Magazine April 20, 2009, Issue

Letters

Keeping the Peace 

In the April 6 issue’s “The Week,” you ran a paragraph about the recent attacks on soldiers and policemen in Northern Ireland. The piece unfairly and incorrectly stated that the “Troubles” have never really ended. True, tensions still exist between Nationalists and Unionists, but the peace process that achieved the Good Friday Agreement (1998) and the subsequent IRA disarmament and regional devolution is still intact and extremely successful.

What’s more, the radical mosquito groups responsible for the attacks not only lack popular support, but also lack the support of old Republican hardliners.

Christopher D. Mercado

Merrillville, Ind.

The Editors reply: The Good Friday Agreement has been better than nothing, but an imperfect instrument all the same. The Stormont parliament had to be suspended, for instance. And under cover of the agreement, fortified walls separating the communities remain in place, and low-level communal violence has persisted. Dissident IRA groups are estimated to be 300 strong, enough to do much harm, and too many to be dismissed as “mosquito.”

The Reality Is Much Worse

In the March 9 issue I read “The Long View,” by Rob Long, which consisted of excerpts from the unread parts of the American Recovery and Reinvestment Act. Was this a joke or a serious article? I was appalled at what I read and wanted to find out if I had been fooled. Would you please clarify this for me? When I called up the bill online to search for these parts I couldn’t find them, though it showed only 407 pages of the whole thing.

Pat McDonald

​​​​​​​Snellville, Ga.

Rob Long replies: I’m ashamed to say I made up those excerpts out of whole cloth. Entirely my own fancy and conjecture. The actual American Recovery and Reinvestment Act is a lot funnier.

Correction

In “Democrats and Businessmen, Sitting in a Tree . . .” (April 6), Jonah Goldberg stated that GE had spent $20 billion on lobbying in 2008. The correct figure is $20 million.

Members of the National Review editorial and operational teams are included under the umbrella “NR Staff.”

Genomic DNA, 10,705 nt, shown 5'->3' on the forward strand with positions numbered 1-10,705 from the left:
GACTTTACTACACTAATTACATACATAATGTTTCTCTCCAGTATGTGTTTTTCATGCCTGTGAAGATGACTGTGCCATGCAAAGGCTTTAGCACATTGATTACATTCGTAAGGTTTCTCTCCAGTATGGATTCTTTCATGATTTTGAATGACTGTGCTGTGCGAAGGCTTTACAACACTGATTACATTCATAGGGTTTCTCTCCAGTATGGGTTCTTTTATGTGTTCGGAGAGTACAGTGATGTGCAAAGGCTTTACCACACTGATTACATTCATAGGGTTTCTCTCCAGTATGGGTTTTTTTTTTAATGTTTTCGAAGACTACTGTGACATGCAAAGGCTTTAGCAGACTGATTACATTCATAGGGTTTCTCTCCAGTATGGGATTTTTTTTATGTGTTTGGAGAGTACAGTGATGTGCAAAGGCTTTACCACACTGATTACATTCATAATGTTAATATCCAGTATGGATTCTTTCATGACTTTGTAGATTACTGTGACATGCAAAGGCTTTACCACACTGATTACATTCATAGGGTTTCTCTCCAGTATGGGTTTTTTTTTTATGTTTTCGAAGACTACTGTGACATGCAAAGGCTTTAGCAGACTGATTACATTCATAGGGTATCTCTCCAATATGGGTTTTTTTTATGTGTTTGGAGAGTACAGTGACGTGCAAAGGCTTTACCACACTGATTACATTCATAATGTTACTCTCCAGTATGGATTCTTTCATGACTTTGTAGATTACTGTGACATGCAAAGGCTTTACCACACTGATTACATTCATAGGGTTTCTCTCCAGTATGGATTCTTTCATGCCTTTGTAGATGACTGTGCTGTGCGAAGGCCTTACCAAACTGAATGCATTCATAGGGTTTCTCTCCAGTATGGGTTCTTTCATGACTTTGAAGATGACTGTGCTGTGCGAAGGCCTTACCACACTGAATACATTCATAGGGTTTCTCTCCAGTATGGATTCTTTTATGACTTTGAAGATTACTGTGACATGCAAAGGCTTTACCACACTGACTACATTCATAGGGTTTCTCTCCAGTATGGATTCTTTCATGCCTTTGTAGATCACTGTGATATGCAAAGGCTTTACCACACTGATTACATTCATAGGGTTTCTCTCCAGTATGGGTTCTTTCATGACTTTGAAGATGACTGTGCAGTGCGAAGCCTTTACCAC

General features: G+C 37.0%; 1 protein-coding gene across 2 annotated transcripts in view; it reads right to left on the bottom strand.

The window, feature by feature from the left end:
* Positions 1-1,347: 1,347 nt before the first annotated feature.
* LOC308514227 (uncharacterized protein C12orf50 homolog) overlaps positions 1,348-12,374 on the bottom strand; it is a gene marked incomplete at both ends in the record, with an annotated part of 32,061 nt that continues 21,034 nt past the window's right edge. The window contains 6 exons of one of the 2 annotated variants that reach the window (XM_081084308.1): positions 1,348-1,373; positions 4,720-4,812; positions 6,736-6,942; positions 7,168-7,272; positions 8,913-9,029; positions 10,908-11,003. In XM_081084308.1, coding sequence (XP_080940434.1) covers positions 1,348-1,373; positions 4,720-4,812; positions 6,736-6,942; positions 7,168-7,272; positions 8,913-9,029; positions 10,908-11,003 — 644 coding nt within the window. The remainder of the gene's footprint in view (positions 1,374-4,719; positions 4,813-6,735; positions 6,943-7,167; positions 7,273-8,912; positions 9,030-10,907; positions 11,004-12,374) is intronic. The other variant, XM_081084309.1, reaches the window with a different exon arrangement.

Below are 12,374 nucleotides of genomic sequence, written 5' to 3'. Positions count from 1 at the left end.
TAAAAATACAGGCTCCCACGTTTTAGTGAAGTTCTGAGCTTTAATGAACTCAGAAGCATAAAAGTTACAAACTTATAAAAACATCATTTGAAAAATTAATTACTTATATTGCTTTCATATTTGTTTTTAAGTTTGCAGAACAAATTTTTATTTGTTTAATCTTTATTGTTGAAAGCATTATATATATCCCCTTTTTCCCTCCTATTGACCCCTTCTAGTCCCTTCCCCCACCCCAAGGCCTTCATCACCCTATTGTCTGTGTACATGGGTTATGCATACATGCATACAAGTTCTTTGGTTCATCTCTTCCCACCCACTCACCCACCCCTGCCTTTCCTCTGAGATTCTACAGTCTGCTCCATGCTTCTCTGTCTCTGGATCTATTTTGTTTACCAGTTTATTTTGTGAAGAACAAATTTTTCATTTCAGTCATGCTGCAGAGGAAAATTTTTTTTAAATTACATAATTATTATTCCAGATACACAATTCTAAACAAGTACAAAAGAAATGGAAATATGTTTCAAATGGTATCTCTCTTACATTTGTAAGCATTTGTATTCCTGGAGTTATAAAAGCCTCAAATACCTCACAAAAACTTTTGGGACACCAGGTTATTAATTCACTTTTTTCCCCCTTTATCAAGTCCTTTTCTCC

In This Issue

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Shelf Life

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Sections

Politics & Policy

Letters

Keeping the Peace  In the April 6 issue’s “The Week,” you ran a paragraph about the recent attacks on soldiers and policemen in Northern Ireland. The piece unfairly and incorrectly stated ...
Politics & Policy

The Week

‐ Carter-era Fiat: Fix It Again, Tony. Obama-era Fiat: Fix It Again, Taxpayers. ‐ “What’s good for the country is good for General Motors,” Charles Wilson, the company’s president in the ...
The Bent Pin

The Bent Pin

Marry in Haste, Repent at Leisure As the Obama administration enters its third month I keep thinking of an old rhyming joke. It’s about an absent-minded girl who, being incapable of ...
The Long View

The Long View

A Twitter-istory of the World . . . Spent all a.m. trying to walk upright. Any1 in the Twitterverse had success at that yet? Also: what’s the 411 in re: hunting, ...
Politics & Policy

Poetry

The scarlet torches of crape myrtle Crowd my window, kindled by the sun. Their thick foliage blocks my view Of all but the treetops and the sky. I enjoy the flower-clusters, and butterflies That visit ...
Happy Warrior

Happy Warrior

Closing Up Shop As National Review’s in-house demography bore — oh, hang on, the self-deprecating “demography bore” shtick is getting even more boring than just boring on about demography . . ...

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